“Why the statue to him?” Amy said. She looked at me. “Where’s the memorial to the slaves?”
“I don’t know,” I said. “A lot of senseless killing…”
It was not a romanticized Civil War reenactment party where no one would die. Robert E. Lee was not a soft grandpa character from a novel and, like Ulysses S. Grant, both were hard, well-trained military men. Each had done their duty. I thought their armies had done all the talking. The issue had been settled. It was about looking at you from outside of yourself to seek the truth about life. The truth about our heritage was not pleasant. For what I had been numb to though, I thought as common place from growing up here had triggered Amy’s emotions. She realized it was not a myth.
“I have a child inside me, it would have been a slave,” Amy said. She covered her face with her hands. “I don’t understand.”
“I was emotional, first was worst,” Ruth said. She looked over at Rebecca. “The first time, my second boy was totally different.”
“I’d like to see them,” Rebecca said. She tried to smile. “It’s been a very long time.”
I acknowledged a passerby as I stood staring at the sign. It had been a nightmare for real sentient human beings, who happened to have dark skin and, who had prayed to the same God that my grandparents prayed to. They must have wondered at night sleeping on dirt floors where their Moses was. I suspected Amy had a sick feeling, like I did. It reminded me the first time I had toured the Anne Frank house. I was neither Dutch nor European, but if I had been standing in Amsterdam in front of that house in 1943 I would have been shot dead on sight by the Nazis. I was not Jewish, but I was a Jewish loving American. They had to protect the fatherland from the Jewish infestation, it was their final solution for biological purity.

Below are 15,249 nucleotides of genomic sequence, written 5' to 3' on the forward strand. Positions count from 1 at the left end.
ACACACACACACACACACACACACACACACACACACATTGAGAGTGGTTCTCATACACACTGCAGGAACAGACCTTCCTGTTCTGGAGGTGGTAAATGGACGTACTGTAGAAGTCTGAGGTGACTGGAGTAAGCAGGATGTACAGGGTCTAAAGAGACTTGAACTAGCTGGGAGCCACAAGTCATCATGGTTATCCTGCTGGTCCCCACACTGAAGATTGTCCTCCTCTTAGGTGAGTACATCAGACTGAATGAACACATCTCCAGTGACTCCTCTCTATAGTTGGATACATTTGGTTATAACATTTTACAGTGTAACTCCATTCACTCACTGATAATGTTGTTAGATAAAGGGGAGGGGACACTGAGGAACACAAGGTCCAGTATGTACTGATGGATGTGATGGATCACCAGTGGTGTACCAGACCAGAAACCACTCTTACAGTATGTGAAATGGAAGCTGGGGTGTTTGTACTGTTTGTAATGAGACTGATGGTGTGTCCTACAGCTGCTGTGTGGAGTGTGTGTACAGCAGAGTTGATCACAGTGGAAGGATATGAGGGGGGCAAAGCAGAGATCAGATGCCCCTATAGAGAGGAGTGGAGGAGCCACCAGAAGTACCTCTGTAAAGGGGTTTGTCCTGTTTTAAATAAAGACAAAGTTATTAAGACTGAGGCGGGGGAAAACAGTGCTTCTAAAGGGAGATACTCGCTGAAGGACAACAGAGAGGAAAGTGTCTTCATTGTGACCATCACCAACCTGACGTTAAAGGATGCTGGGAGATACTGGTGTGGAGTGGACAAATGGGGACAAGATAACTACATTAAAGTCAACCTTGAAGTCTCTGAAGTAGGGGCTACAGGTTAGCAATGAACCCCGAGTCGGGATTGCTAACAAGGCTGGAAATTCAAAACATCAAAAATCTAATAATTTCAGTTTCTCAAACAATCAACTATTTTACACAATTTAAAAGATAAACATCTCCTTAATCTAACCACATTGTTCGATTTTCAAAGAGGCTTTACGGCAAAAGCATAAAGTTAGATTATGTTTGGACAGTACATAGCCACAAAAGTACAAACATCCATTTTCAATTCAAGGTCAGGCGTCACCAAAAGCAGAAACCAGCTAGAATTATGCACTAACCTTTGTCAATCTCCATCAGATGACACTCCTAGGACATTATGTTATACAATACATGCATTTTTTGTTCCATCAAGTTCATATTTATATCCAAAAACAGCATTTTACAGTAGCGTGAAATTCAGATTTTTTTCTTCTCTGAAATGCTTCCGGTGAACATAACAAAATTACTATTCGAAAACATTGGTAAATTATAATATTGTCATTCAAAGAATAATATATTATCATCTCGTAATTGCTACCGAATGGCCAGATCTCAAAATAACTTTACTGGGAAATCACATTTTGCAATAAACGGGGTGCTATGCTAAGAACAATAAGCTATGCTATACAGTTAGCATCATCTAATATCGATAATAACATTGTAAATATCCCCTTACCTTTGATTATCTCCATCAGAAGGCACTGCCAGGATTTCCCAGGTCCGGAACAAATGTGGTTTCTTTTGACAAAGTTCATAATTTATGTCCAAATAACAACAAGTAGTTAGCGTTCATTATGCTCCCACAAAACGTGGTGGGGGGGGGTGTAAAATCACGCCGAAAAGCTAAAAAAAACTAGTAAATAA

If the four of us had been standing at the same street corner in Lexington, Kentucky in 1843 before the Civil War, we would have witnessed the unthinkable. Like a large naked man with dark skin shackled to the ground so he could not run away. Whipped with a leather belt like a dog if he had disobeyed.
I had experienced that feeling from my own father until I was big enough to fight back. But I was not a captive slave who would have been paraded in front of an auction crowd in all kinds of weather, full of families holding their babies, enjoying court day within the Lexington town square beneath the oak and sycamore trees.
This slave being paraded around like a prized bull at a stock yard. His teeth checked to prove his good health. His body examined, gawked at, to determine his worth. And then the auctioneer would have asked for bids for the future estate chattel.
The same process had been repeated thousands as the sign had read at the same quiet spot I had stood near drinking my morning coffee, with an active farmer’s market behind me. Those auctions had also included innocent women, infants, and their terrified children. Whole families were either purchased together or separated at the same spot ten feet from where we had stood on a sandstone sidewalk near a line of oak trees.
“Are you okay?” I said. I put my arm around Amy’s shoulders.
“I feel sick,” Amy said.